William Vaughn Moody was born in Spencer, Indiana, on July 8th, 1869. He was the son of a prosperous retired steamboat captain. In 1871 the family moved to New Albany, on the Ohio River. The elder Moody died in 1886. William Vaughn Moody went to Riverside Academy and entered Harvard in 1889, being then twenty years old. In his senior year he went abroad with a wealthy family as tutor to their son. During the trip he made a walking tour of the Black Forest and Switzerland with a party of friends, including Norman Hapgood. He also spent some time in Greece and in Italy.  7
  He returned to Harvard to study for his master’s degree and stayed on as instructor in English. In the autumn of 1895 he went to the University of Chicago as instructor in English, reaching the rank of assistant professor before his departure eight years later. His life at the University of Chicago seems to have been rather leisurely. It was varied by journeys abroad and bicycle tours in Illinois and Wisconsin. Swimming, bicycling, golf, tennis, walking, and mountain-climbing are mentioned by Mr. Manly as Moody’s favorite sports, and it is not to be wondered that he had little time for writing, however unexacting his academic duties may have been.  8
  Although his connection with the University of Chicago did not cease until later, he taught no classes after 1902. He did, however, do a certain amount of work academic in character, editing some editions of the classics and collaborating with his friend Robert M. Lovett in a ‘History of English Literature.’ He first became known to the general public by the successful presentation of his prose play, ‘The Great Divide.’ He died in Colorado Springs on the seventeenth of October, 1910. A few months before his death he married Miss Harriet C. Brainerd.  9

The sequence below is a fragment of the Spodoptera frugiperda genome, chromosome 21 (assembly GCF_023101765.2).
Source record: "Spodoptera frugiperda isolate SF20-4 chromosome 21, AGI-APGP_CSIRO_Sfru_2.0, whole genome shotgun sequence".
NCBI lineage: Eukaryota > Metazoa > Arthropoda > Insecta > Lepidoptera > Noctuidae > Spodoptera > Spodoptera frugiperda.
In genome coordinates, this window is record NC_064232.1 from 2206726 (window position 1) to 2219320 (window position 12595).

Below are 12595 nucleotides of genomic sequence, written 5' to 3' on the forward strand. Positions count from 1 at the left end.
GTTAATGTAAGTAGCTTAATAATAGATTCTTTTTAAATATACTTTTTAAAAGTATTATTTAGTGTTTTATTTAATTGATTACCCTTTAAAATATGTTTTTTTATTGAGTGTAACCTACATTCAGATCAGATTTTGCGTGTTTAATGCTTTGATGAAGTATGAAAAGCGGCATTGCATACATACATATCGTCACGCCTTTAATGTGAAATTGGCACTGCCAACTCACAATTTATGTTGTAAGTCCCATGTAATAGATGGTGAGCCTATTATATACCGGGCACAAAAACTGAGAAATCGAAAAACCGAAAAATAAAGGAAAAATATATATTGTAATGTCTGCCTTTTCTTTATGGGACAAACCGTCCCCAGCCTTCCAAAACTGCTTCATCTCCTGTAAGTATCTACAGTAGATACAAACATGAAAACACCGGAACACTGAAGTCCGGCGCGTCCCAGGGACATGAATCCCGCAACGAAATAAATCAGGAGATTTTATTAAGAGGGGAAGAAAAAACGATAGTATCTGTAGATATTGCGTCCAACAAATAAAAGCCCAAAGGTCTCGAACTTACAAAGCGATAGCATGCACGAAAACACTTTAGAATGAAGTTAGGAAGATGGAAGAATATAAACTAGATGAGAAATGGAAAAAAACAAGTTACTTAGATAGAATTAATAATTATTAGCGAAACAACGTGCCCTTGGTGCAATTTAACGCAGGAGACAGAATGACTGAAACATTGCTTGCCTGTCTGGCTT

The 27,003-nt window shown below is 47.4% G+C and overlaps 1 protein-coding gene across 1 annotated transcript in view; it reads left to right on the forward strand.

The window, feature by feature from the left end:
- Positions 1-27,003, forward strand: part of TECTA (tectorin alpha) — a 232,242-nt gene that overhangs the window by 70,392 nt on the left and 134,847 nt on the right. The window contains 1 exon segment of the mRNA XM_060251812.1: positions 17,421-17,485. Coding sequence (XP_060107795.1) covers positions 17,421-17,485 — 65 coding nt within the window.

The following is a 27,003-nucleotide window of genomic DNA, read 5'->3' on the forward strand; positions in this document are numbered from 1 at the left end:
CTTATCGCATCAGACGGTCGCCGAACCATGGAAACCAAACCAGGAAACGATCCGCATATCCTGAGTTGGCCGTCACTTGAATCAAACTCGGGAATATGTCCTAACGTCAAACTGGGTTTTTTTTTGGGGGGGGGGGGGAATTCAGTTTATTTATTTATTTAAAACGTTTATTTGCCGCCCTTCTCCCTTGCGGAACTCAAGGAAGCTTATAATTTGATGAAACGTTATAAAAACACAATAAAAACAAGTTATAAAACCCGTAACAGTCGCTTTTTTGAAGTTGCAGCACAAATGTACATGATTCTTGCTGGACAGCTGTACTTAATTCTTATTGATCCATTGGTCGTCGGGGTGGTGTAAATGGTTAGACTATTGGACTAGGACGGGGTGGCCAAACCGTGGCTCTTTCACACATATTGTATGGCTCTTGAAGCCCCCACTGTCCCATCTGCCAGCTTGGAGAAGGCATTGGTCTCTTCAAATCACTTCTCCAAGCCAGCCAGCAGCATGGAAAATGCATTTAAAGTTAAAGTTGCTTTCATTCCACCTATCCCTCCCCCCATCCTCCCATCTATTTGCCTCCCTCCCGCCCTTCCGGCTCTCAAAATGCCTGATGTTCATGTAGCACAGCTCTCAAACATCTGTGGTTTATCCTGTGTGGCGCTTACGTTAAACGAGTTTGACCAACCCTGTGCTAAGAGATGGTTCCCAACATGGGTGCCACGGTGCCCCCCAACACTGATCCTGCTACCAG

It is interesting to trace the influences in Moody’s work. He was very thoroughly a man of books, and some critics complain that there is more ink than blood in the veins of the people of whom he writes. Certainly it is possible to find traces of his reading on nearly every page that he wrote. The lovely fourth stanza of ‘Gloucester Moors’ is Coleridge; ‘Faded Pictures’ is Browning at his worst; and ‘The Daguerreotype’ is a deliberate effort to imitate the irregular ode-form of Coventry Patmore. And of course ‘Heart’s Wildflower’ and ‘A Dialogue in Purgatory,’ like the lyrics in ‘The Masque of Judgment,’ are a Chicago version of Rossetti.  10
  In his prose plays we find Moody writing with an energy which he seldom exhibited in his poetry. Not in Jerome K. Jerome’s ‘The Passing of the Third Floor Back,’ not in Charles Rann Kennedy’s ‘The Servant in the House,’ is the idea of the beneficent effect of a powerful and virtuous nature more plausibly presented than in ‘The Faith Healer.’ And Moody obtained his effect more honestly than did Jerome and Kennedy; his faith-healer is merely a faith-healer to the end of the play, there is no suggestion that he is more than human. In many respects ‘The Faith Healer’ is Moody’s most important work. There is more poetry in its prose than in all his poetic dramas put together. When Michaelis makes love to Rhoda and tells the story of his childhood home, when Beeler describes the picture of Pan and the Pilgrim, and when Uncle Abe chants his prophecies and visions, then there is real poetry—poetry not unlike some of the best passages in Synge’s plays. The “strange mounting sing-song” of Uncle Abe’s speech evidently was the inspiration of the best parts of Mr. Ridgley Torrence’s ‘The Rider of Dreams.’  11